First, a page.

A bill that seeks to change the burden of proof in first-degree murder cases involving drug overdose deaths began moving through the Senate on Monday as the 2022 legislative session is set to kick off. The measure (SB 190), sponsored by Sen. Jason Brodeur, R-Sanford, was approved in a 7-3 vote by the Judiciary Committee.
The bill involves murder cases against people who illegally distribute drugs. Currently, prosecutors must prove that a particular drug was the “proximate cause” of an overdose death. Under Brodeur’s bill, they would have to prove that a drug was a “substantial factor.” Brodeur told the committee that prosecutors have reported difficulty in such cases because “very frequently victims have multiple substances” in their systems when they overdose.
“In moving from proximate cause to substantial factor, what we’re saying is, rather than getting a battle of the experts that have to prove that this (drug) was the actual cause of death versus something else in your system, as long as there was enough of this one by itself to cause death, that’s enough for prosecution. And that makes it much simpler,” Brodeur said.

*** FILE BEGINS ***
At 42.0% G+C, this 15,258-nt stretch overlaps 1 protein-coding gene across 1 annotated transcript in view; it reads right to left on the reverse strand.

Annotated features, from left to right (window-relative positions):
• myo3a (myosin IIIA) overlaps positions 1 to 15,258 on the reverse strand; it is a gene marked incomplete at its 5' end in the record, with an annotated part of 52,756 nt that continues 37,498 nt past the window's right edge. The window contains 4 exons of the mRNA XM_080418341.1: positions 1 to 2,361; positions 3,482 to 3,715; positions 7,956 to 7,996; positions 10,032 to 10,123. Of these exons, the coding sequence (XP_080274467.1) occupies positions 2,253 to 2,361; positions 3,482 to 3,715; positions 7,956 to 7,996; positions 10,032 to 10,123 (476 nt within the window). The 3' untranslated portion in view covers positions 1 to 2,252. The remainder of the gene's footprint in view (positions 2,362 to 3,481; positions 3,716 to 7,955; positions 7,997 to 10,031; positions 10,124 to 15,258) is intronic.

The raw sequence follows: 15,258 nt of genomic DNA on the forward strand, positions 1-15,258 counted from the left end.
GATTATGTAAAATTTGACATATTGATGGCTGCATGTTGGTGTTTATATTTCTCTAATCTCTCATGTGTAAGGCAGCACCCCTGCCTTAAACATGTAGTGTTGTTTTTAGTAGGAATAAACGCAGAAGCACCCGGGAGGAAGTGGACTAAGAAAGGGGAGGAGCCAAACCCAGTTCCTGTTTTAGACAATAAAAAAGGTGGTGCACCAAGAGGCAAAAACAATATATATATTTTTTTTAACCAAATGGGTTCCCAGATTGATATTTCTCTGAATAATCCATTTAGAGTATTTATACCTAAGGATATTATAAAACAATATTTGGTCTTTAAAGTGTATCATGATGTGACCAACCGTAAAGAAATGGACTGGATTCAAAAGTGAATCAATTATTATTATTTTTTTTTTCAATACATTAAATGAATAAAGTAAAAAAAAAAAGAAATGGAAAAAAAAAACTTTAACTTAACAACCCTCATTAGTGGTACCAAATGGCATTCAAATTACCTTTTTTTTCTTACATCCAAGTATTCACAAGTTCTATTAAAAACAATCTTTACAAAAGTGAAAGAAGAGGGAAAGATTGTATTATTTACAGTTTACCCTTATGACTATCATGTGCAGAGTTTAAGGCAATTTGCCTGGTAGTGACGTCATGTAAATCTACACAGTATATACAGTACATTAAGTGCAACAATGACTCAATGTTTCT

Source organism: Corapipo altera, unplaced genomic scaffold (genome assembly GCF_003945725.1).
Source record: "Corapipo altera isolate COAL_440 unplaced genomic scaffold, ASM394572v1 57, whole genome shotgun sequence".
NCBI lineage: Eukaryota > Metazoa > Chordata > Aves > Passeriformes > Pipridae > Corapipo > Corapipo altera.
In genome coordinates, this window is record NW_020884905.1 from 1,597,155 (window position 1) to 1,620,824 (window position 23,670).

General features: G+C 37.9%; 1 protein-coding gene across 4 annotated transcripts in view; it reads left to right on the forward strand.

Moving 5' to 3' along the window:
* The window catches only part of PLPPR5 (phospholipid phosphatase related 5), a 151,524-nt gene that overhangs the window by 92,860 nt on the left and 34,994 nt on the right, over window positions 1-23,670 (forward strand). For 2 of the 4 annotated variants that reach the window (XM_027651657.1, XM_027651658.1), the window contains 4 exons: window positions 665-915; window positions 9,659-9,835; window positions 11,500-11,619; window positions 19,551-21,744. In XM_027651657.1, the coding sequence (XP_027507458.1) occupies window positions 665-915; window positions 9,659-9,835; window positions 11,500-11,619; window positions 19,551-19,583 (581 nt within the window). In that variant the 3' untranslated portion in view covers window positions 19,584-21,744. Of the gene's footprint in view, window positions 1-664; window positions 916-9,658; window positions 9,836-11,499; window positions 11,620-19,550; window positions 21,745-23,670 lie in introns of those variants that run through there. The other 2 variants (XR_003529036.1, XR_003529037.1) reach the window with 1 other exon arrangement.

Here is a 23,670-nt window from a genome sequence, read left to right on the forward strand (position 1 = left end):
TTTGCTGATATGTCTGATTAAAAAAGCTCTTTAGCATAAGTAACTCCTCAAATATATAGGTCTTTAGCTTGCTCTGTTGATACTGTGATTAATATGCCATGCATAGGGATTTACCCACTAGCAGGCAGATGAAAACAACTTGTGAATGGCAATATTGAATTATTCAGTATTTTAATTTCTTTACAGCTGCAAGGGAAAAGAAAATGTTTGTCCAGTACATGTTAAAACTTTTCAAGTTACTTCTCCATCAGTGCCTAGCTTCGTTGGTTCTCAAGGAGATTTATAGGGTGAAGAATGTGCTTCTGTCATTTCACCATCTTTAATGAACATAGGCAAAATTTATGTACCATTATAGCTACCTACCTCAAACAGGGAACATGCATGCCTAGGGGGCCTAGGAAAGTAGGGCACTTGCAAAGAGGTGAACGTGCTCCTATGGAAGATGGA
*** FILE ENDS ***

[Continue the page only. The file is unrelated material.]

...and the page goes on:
But Nancy Daniels, a lobbyist for the Florida Public Defender Association, argued that the measure would take away the incentive for people to report overdoses “if they know that there’s a possible death penalty prosecution” that could result. “We think it’s unconstitutional, because it’s a vague standard that has not been used in other criminal statutes,” Daniels said. The bill also would add methamphetamine to the list of drugs that can be eligible for first-degree murder charges in overdose deaths. That list currently includes such substances as cocaine, opium and fentanyl.
The proposal also would toughen penalties for selling controlled substances within 1,000 feet of facilities that provide substance abuse treatment. A similar House Bill (HB 95) needs approval from the House Judiciary Committee before it could go to the House floor for consideration. The legislative session will start Tuesday.
–News Service of Florida